Fortifying the Fortress: Unlocking the secrets of plant cell wall defense
The cell walls of plants are like a fortress, fiercely guarding against invading fungal pathogens. But, in order to fend off these invaders, the plant must fortify its walls to withstand the physical and chemical attacks of the fungus. The papillae, tiny protuberances on the cell walls, have been known to be particularly effective in warding off these pathogens, and have long been thought to contain callose as their main component. However, in a recent study, we delved deeper into the composition of barley papillae under attack from powdery mildew fungus, using advanced tools and techniques.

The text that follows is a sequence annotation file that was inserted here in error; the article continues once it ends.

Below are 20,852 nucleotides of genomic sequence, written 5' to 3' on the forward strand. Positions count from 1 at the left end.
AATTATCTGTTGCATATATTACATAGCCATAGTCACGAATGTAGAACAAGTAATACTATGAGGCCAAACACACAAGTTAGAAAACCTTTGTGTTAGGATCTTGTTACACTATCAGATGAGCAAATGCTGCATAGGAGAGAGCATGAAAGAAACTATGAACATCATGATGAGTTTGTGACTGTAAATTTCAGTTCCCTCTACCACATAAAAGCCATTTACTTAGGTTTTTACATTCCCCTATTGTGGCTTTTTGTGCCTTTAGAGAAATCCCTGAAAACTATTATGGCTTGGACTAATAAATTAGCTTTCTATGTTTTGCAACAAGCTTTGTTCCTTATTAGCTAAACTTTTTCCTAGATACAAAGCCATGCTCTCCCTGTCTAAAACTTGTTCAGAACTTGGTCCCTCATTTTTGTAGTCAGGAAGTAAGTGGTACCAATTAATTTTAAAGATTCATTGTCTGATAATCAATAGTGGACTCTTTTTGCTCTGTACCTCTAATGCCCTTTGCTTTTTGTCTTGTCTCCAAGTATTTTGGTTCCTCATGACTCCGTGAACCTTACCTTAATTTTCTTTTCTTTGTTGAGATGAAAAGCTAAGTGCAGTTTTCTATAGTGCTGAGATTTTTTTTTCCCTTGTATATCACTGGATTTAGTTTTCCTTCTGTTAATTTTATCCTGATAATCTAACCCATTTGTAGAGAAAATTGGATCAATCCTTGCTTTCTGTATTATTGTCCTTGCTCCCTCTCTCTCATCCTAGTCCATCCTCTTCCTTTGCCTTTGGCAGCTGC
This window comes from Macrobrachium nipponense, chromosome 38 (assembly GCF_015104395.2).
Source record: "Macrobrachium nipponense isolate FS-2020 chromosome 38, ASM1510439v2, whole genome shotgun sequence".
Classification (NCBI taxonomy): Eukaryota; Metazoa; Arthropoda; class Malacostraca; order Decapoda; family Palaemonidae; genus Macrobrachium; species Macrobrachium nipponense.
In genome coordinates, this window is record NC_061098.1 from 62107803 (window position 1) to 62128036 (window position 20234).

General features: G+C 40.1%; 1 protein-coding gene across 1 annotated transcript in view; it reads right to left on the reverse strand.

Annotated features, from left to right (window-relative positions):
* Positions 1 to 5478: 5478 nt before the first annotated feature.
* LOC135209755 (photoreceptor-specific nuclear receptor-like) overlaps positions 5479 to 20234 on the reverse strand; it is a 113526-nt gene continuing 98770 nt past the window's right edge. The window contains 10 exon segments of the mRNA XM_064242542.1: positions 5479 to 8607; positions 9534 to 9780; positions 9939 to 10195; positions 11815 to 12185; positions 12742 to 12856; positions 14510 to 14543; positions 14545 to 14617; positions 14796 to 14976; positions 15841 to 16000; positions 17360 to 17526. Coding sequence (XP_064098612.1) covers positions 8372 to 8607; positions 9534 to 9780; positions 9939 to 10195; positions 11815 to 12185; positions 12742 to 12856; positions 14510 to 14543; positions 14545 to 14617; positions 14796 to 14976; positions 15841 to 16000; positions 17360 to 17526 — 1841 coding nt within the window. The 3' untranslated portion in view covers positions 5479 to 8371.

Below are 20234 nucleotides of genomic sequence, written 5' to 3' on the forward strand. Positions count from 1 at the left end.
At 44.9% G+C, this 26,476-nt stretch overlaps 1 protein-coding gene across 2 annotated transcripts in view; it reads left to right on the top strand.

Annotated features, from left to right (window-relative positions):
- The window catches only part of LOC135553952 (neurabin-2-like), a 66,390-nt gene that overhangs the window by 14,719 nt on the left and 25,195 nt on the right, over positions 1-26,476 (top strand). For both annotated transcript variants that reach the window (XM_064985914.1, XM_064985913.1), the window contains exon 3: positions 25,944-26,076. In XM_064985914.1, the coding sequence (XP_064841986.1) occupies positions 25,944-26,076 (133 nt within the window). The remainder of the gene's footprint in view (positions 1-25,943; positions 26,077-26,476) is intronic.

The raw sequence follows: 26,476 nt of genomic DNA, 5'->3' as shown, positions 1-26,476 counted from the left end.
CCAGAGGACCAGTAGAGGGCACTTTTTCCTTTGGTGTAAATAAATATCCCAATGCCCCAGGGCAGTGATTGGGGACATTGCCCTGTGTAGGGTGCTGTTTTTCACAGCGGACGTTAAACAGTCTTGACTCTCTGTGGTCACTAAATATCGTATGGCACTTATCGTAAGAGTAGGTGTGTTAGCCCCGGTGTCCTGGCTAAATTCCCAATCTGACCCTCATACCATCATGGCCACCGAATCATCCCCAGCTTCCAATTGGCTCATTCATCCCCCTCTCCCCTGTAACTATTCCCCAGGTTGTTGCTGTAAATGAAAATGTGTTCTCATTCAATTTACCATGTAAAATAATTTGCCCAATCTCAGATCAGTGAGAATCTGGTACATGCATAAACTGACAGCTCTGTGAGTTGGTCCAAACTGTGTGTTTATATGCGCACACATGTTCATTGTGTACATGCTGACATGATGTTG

To our surprise, we discovered that these papillae also contained significant concentrations of cellulose and arabinoxylan, in addition to callose. And, the more effective papillae had even higher concentrations of these polysaccharides. The papillae were also found to have a layered structure, with the inner core made of callose and arabinoxylan, and the outer layer containing arabinoxylan and cellulose.
This discovery opens up new avenues for improving the composition of papillae to enhance disease resistance in plants.
Author: Jamil Chowdhury
20 August 2014.
Check out the original article 'Differential accumulation of callose, arabinoxylan and cellulose in nonpenetrated versus penetrated papillae on leaves of barley infected with Blumeria graminis f. sp. hordei' published in New Phytologist here.
20 August 2014